It feels like an eternity since, due to the pandemic restrictions, places of worship together with many other venues used for communal gatherings, were closed.
Now there appears to be light at the end of the tunnel. As we prepare for the re-opening of churches, albeit to a limited extent, maybe it’s time to reflect upon what it is that we are to open.
So, today’s ‘Thought’ simply offers a prayer of Thomas Ken (bishop of Bath and Wells 1685-1690):
God, our Heavenly Father, make, we pray,
the door of this church wide enough to welcome all who need human love and fellowship and a Father’s care;
but narrow enough to shut out all envy, pride, and lack of love.
Here may the tempted find help,
the sorrowing receive comfort,
and the penitent be assured of your mercy;
and here may all your children renew their strength
and go on their way in hope and joy,
through Jesus Christ our Lord


2nd July 2020 Revd Paul Bettison

How often when watching on TV, images of attacks, accidents, or extreme poverty, do you like me avert your eyes? The sight of suffering and distress upsets and disturbs us.
In a recent online sermon Revd Zadie Orr encouraged us to “Go out, as Apostles, and show compassion”, and in so doing, she echoed words of Jesus found in Luke’s Gospel; ‘Be compassionate, as your Father is compassionate’. But compassion is costly. For the root of the word ‘compassion’ is ‘suffer with’. To show compassion can be upsetting, distressing, and disturbing yet in the words Marcus Borg “the purpose of the Christian life, of life in Christ, is to become more and more compassionate beings”.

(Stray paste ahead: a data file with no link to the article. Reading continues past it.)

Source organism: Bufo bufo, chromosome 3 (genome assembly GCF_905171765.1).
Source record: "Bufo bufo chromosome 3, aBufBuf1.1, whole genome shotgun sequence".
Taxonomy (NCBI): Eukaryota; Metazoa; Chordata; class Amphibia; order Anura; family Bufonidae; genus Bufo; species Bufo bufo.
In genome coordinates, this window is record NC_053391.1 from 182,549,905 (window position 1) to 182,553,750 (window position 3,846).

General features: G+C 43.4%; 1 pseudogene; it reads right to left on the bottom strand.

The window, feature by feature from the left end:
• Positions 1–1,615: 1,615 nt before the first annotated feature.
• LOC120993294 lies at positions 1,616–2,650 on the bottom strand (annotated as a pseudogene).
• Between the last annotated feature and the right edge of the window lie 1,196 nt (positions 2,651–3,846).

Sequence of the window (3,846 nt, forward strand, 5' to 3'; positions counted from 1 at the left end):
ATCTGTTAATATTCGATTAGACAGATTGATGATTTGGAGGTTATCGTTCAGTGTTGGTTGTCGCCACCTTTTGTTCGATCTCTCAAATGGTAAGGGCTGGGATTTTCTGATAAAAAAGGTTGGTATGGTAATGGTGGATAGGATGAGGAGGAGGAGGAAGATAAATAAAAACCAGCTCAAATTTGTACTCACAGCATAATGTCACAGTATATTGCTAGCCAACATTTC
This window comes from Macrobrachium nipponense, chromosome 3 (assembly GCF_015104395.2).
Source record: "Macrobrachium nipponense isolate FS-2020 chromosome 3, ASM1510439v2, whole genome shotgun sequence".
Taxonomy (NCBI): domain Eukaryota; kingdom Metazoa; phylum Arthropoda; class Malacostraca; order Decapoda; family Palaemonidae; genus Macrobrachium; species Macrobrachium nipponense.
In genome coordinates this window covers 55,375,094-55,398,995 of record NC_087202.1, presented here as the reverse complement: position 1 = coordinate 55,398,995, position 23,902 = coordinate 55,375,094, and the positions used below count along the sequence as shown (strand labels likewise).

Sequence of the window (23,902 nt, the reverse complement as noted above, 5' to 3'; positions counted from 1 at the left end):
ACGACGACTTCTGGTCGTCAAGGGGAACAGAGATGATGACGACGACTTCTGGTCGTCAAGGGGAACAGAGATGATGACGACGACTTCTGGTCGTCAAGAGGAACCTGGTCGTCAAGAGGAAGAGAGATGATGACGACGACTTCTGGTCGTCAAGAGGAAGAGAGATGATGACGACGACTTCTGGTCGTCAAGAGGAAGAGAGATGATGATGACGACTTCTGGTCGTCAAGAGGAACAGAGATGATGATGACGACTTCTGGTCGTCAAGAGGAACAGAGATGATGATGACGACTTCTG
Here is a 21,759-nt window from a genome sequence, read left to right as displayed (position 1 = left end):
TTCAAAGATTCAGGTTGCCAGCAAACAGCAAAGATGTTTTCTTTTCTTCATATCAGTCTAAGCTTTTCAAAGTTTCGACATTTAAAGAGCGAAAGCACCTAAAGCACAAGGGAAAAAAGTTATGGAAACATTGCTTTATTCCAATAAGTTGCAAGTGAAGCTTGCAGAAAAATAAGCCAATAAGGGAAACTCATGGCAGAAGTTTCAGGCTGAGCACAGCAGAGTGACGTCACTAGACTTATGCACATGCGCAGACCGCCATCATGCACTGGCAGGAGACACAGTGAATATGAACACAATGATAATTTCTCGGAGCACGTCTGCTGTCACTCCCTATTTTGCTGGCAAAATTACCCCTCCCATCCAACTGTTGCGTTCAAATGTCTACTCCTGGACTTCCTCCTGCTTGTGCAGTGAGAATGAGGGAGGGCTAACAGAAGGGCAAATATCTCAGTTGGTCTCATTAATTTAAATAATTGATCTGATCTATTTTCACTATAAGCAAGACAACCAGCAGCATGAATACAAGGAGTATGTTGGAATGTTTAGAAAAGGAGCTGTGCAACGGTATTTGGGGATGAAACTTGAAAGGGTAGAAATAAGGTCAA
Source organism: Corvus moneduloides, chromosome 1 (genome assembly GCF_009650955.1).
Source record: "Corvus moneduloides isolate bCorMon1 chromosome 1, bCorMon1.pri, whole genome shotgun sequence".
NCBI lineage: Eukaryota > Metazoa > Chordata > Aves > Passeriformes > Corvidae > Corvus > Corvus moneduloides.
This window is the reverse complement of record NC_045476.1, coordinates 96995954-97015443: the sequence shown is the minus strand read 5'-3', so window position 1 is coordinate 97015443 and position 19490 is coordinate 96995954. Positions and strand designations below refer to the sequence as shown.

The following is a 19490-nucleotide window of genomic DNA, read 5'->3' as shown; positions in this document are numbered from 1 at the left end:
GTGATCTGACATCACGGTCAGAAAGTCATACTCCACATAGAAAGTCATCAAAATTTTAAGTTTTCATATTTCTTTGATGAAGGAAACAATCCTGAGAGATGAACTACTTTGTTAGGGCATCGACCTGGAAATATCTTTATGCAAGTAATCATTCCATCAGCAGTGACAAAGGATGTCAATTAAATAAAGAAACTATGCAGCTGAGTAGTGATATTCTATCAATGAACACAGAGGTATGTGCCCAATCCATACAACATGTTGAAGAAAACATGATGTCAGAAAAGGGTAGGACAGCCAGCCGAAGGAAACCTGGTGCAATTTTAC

To be compassionate requires us to have eyes that are open to the suffering of others, and hearts that are open and willing to respond with loving kindness. In these challenging times may we be compassionate as our Father is compassionate. May we also be prepared to open our hearts to acknowledge that we too welcome the loving kindness that is shown to us by others.